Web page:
Osteopontin as a new target in glioblastoma progression and resistance to radiotherapy
Aurélie Henry1, Nicolas Goffart2, Arnaud Blomme1, Natacha Leroi3, Paul Peixoto1, Olivier Peulen1, Philippe Martinive4, Bernard Rogister2, Vincent Castronovo1, Akeila Bellahcène1 ; 1 Laboratory of Metastasis Research, GIGA-Cancer Research Center, University of Liège, Belgium 2 Laboratory of Developmental Neurobiology, GIGA-Neurosciences Research Center, University of Liège, Belgium 3 Laboratory of Biology of Tumor and Development, GIGA-Ca,ncer Research, University of Liège, Belgium 4 Department of Radiotherapy-Oncology, CHU of Liège, Univeristy of Liège, Belgium
Glioblastoma (GBM) is the most aggressive and common solid human brain tumor. Because of GBM heterogeneity, location and aggressiveness, none of the available treatment is curative. These treatments include maximal surgical resection, radiotherapy and concomitant or adjuvant chemotherapy with Temozolomide (TMZ). However, the prognosis of adult patients with GBM remains poor and the survival outcome after treatment does not exceed 15 months. Glioblastoma-composing cells have developed many strategies to counteract these current therapies. Among the wide hallmarks acquired to survive, osteopontin (OPN) ranks correlates with lower overall and disease-free/relapse-free survival in all tumors combined, as well in brain cancer. OPN expression is largely considered as a molecular cancer marker associated with poor prognosis for patients with cancer.
Our preliminary works (Lamour V and Henry A, IJC 2015) have demonstrated the role of OPN in the tumorigenicity of glioblastoma cells and its importance in the maintenance of the stem charachters. Within the continuance of this work, our recent studies focused on the potential role of OPN in the resistance of glioblastoma cells to radiotherapy and its implication in the initiation of Double Strand Breaks (DSBs) repair mechanism.
In this context, U251-MG and U87-MG cells were used to assess the role of OPN in the initiation of the DSBs repair mechanism after an exposure to gamma-irradiation (γ–IR). The transient transfection of both cell lines with siRNA directed against OPN shown a lower induction of γ–H2AX compared to control (irrelevant siRNA). The survival of U251-OPN depleted cells was also affected after an exposure to γ–IR (based on clonogenic assays). However, the sole depletion of OPN in U87 cells affected their survival (independently of the γ–IR). To prove that the secreted form of OPN is necessary to survive after γ–IR, conditionned medium of U87-shSCR clones (rich in OPN) was used to treat U87shOPN clones before an exposure to γ–IR. By immunofluorescence, we observed that the γ–H2AX staining was higher in U87 shOPN clones than when treated with their own conditionned medium (poor in OPN).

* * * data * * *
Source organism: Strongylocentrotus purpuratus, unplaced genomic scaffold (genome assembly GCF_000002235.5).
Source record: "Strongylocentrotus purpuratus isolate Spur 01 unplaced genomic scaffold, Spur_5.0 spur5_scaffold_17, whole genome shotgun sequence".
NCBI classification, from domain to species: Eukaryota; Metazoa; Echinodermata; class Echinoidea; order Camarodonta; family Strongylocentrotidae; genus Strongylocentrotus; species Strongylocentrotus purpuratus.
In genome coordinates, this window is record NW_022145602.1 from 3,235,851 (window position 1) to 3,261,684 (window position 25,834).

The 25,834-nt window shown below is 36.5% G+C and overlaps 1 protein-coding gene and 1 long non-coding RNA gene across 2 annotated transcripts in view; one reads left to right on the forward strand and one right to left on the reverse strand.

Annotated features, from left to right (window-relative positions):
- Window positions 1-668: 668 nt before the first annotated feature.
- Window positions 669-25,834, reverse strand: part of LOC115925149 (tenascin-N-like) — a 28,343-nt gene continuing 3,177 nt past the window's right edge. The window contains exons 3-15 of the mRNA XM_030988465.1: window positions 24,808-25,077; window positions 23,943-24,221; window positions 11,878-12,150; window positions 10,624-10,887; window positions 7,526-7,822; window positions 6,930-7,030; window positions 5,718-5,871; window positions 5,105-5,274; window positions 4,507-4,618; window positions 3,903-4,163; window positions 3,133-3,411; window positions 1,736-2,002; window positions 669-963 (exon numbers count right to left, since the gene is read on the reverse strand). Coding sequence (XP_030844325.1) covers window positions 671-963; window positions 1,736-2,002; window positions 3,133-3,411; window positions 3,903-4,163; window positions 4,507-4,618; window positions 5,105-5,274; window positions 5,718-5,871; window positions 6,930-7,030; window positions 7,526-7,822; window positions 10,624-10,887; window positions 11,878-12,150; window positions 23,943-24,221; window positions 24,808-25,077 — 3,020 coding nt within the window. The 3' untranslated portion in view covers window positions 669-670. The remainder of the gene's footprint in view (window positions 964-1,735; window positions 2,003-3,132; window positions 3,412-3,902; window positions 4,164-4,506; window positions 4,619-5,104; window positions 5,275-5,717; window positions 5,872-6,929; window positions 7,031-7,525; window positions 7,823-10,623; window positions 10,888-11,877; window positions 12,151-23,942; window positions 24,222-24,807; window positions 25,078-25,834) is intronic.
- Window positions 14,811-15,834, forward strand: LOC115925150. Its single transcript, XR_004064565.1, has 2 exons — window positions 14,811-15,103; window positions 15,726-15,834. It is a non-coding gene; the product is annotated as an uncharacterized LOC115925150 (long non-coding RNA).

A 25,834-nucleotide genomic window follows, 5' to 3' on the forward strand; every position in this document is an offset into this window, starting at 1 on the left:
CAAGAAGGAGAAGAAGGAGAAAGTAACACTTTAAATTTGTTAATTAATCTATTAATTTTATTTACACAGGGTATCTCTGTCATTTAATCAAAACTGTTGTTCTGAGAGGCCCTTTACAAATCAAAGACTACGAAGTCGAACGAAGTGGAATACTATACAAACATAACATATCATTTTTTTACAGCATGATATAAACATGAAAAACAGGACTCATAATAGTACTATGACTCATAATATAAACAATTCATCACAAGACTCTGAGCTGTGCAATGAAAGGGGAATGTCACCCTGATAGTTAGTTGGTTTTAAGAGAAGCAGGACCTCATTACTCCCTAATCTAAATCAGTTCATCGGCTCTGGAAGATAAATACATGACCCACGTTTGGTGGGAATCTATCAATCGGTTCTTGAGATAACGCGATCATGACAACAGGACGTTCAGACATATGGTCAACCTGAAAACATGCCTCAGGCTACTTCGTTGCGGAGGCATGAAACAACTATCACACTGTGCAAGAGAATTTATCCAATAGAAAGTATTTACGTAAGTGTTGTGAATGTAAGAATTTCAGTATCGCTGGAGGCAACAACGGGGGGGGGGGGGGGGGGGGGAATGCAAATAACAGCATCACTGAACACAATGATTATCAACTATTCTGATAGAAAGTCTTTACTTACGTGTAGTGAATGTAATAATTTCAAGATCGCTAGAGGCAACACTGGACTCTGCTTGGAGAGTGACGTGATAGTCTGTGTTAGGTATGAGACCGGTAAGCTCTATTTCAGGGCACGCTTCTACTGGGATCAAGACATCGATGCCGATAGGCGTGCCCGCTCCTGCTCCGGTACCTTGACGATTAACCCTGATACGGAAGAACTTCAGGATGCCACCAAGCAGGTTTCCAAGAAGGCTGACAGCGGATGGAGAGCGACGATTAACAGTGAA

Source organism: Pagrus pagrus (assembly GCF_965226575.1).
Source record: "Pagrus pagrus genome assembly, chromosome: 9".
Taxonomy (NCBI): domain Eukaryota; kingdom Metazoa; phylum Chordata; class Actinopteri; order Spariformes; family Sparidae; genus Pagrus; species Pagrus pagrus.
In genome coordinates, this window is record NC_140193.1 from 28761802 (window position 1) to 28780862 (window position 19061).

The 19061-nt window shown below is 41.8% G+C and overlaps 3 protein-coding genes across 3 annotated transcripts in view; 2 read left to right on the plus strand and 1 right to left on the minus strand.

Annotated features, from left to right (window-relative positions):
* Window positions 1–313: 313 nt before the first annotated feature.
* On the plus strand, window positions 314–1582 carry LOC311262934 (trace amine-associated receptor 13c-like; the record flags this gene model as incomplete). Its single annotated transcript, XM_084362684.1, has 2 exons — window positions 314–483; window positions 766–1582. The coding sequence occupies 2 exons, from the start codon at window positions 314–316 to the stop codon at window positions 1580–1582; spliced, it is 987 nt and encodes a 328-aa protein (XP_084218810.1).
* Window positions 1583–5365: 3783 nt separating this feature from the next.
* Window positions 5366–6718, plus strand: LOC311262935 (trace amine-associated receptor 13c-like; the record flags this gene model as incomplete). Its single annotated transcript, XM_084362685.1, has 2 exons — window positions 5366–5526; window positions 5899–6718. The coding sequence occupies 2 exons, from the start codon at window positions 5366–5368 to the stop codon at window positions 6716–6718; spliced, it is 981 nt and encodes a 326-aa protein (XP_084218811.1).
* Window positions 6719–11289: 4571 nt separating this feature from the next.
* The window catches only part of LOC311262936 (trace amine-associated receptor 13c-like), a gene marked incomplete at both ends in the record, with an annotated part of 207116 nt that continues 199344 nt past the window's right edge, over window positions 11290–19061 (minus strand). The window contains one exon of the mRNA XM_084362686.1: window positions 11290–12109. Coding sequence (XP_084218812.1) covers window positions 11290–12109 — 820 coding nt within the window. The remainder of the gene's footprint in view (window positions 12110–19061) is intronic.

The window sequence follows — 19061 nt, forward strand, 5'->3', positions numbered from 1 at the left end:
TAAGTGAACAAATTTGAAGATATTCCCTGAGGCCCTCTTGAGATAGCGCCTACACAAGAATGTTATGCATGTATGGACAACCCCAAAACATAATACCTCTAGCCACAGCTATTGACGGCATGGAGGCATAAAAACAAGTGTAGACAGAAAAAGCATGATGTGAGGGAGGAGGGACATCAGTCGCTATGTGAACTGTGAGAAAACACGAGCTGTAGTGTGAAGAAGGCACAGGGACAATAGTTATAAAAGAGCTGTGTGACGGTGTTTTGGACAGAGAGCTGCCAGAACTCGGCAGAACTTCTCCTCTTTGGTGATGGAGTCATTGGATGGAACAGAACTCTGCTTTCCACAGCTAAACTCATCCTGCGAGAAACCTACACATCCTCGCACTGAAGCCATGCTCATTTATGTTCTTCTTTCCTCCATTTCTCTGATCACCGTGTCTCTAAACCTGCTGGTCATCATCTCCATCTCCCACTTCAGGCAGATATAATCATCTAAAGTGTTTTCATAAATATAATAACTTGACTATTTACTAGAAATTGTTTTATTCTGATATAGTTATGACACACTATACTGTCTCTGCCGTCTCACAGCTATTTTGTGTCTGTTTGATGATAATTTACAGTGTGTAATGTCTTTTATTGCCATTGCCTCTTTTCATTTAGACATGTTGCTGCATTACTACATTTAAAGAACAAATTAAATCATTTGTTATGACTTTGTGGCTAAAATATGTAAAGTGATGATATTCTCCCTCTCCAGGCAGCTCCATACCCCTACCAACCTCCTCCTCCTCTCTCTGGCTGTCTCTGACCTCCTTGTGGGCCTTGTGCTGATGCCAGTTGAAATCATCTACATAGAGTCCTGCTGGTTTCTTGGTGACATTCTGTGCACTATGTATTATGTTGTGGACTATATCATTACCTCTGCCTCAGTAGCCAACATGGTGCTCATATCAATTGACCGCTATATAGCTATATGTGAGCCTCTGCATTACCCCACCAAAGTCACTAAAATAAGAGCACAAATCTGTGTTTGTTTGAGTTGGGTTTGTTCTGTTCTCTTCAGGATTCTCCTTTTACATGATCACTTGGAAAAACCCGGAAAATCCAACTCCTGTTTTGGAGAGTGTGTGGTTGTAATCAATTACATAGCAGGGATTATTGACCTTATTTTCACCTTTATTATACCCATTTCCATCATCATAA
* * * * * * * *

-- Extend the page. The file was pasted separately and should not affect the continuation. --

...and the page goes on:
Currently, we are investigating the in vivo implication of OPN in the initiation of DSBs repair mechanism after an exposure of mice to γ–IR (whole brain exposure). For this purpose, IPTG-inducible U87 shRNA clones (SCR and OPN) have been generated and validated for an orthotopic xenograft model in NOD-SCID mice. The survival after a radiotherapy of 10 Gy (2Gy per day for 5 days) will be assessed in OPN-positive and –negative tumor-bearing mice.
Taken together, these datas suggest that OPN could represent an important pronostic factor for patient response to radiotherapy in the context of GBM.